Remember, thoughts and beliefs are merely content of the mind.  Just because we have certain thoughts and beliefs, it does not mean that they are true.  And often they are not…

You can have a belief and still choose behaviors that contradict it.  You can look around and you’re sure to find evidence of other people contradicting your belief.  These are people who refuse to entertain negative or self-limiting beliefs.  These are the people who feel abundant and alive in adult life.  These are the people who are truly happy because these are the people who are living their passion in whatever way they can.

Find your way to feed that fire to bring passion and happiness back into your life.  Not only will you benefit, but your friends and family will be thrilled to see you back in the game.  You deserve this so take some…

Keep well,


A Golden Rule For Users of the Golden Rule

The Golden Rule, also often referred to as the “ethic of reciprocity”, is a general piece of advice on our daily conduct that is found among most religions.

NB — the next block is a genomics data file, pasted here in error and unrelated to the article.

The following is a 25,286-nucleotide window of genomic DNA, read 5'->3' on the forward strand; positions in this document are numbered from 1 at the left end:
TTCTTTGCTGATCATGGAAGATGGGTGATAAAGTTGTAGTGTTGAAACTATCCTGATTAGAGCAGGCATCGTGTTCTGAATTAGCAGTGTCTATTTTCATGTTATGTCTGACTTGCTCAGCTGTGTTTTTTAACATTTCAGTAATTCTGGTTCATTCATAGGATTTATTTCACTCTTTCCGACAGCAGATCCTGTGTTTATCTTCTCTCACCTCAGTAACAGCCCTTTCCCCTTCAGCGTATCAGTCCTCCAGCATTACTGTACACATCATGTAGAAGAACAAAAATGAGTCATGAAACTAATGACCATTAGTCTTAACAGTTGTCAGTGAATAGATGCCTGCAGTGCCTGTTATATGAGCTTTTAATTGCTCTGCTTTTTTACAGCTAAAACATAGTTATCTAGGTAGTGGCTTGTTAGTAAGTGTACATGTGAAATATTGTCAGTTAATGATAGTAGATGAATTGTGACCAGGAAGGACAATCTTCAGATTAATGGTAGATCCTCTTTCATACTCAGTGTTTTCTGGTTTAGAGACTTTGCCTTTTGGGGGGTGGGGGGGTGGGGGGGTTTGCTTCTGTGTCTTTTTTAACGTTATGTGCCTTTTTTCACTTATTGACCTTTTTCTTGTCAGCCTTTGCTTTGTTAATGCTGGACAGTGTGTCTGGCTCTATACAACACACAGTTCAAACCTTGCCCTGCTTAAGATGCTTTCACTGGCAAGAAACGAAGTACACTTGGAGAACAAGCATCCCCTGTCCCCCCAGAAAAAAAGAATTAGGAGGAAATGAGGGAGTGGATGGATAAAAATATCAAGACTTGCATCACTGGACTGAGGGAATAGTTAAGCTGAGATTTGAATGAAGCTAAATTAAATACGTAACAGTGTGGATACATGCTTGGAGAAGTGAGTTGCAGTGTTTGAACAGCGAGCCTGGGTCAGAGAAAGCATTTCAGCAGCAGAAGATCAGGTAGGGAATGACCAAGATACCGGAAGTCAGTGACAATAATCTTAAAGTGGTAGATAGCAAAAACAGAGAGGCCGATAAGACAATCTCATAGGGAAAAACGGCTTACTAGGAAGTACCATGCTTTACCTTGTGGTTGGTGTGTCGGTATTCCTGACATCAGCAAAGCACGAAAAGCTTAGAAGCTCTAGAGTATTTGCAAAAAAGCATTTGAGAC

Most basically it states:

Do unto others as you would have them do unto you.

In its negative or alternative form it states:

Do not do unto others as you would not have them do unto you.

Even more basically, its a very simple and easy to follow rule that suggests you treat people in ways that you would like to be treated, and that you not treat people in ways that you would not like to be treated.  Who couldn’t agree with that?  Its easy and fair to everyone involved.

However, if you adhere too closely to the Golden Rule you may run into trouble.  There is something missing from the Golden Rule.  Although it seems to cover everything about how we choose to conduct ourselves and is therefore assumed to do so, it doesn’t.

What the Golden Rule doesn’t account for, is whether or not the people you are living by the Golden Rule with are also living by it with you.  Given that historical religious writings often condone a life of service and giving our own needs less priority than those of others, this doesn’t come as a surprise.  It is a problem though for those of us who have a tendency to be very giving and caring people, particularly for those of of who tend to be “rescuers”.  When we’re going through life Doing unto others…  its not always the case that others are also Doing unto us…